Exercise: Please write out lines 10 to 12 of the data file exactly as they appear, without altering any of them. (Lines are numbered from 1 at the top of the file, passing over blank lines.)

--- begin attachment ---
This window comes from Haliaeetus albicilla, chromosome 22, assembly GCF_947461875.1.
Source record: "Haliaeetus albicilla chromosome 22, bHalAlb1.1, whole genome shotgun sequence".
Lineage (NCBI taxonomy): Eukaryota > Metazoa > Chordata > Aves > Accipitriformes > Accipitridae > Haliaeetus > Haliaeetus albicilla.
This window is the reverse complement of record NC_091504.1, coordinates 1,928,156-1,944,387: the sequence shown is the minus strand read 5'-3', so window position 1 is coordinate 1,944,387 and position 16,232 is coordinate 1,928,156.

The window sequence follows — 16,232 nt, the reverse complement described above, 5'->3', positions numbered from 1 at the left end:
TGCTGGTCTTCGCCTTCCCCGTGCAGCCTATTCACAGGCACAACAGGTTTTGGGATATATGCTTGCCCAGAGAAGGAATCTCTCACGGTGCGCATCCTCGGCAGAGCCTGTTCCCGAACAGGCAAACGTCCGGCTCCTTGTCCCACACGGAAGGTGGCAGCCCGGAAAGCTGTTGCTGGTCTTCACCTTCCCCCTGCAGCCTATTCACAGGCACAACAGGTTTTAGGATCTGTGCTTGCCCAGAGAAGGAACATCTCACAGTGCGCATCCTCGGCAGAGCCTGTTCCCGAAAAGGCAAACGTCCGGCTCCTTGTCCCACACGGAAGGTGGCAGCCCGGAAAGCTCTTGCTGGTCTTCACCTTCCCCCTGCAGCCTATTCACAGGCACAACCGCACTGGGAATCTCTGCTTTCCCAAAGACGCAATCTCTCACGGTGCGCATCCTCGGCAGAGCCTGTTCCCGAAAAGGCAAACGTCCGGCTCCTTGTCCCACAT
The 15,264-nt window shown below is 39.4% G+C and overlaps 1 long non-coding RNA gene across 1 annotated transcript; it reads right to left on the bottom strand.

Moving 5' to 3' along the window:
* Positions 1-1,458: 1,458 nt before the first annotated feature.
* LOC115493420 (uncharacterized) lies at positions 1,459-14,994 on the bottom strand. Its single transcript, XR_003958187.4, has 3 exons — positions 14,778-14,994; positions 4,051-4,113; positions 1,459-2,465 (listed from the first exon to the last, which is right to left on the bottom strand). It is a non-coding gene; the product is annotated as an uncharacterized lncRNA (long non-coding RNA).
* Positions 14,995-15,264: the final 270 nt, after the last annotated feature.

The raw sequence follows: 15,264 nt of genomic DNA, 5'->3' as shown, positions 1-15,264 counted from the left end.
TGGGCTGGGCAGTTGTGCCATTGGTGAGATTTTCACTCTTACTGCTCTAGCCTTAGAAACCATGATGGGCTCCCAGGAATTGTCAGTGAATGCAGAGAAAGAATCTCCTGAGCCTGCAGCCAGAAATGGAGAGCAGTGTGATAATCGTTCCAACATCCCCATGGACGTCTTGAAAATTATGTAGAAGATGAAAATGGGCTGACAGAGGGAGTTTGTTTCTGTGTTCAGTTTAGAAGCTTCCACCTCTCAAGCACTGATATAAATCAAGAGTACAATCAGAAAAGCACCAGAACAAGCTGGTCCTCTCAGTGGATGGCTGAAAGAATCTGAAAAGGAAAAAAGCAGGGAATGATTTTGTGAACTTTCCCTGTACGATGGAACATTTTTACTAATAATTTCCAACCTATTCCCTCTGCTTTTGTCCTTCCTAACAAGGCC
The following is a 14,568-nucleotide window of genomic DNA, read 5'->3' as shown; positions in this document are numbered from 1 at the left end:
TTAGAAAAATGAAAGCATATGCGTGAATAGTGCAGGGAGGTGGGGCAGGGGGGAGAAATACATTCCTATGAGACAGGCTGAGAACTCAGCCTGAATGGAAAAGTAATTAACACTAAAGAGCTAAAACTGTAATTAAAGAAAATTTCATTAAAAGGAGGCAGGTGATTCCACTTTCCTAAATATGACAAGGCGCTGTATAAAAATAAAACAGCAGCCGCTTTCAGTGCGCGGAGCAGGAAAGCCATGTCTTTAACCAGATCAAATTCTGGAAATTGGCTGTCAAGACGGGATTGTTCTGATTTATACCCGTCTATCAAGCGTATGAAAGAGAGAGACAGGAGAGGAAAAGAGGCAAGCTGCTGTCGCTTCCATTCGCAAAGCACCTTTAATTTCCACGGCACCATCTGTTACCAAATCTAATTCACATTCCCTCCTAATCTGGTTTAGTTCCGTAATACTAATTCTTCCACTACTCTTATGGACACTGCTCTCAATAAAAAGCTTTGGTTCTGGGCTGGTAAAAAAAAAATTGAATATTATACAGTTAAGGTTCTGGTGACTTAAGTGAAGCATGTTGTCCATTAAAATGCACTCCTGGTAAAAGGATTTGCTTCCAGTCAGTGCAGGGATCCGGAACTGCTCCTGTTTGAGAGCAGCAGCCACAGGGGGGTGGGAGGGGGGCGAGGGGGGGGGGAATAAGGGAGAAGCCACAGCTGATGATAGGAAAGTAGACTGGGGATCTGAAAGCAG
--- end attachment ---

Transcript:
* LOC115493420 (uncharacterized) lies at positions 1,459-14,994 on the bottom strand. Its single transcript, XR_003958187.4, has 3 exons — positions 14,778-14,994; positions 4,051-4,113; positions 1,459-2,465 (listed from the first exon to the last, which is right to left on the bottom strand). It is a non-coding gene; the product is annotated as an uncharacterized lncRNA (long non-coding RNA).
* Positions 14,995-15,264: the final 270 nt, after the last annotated feature.

The raw sequence follows: 15,264 nt of genomic DNA, 5'->3' as shown, positions 1-15,264 counted from the left end.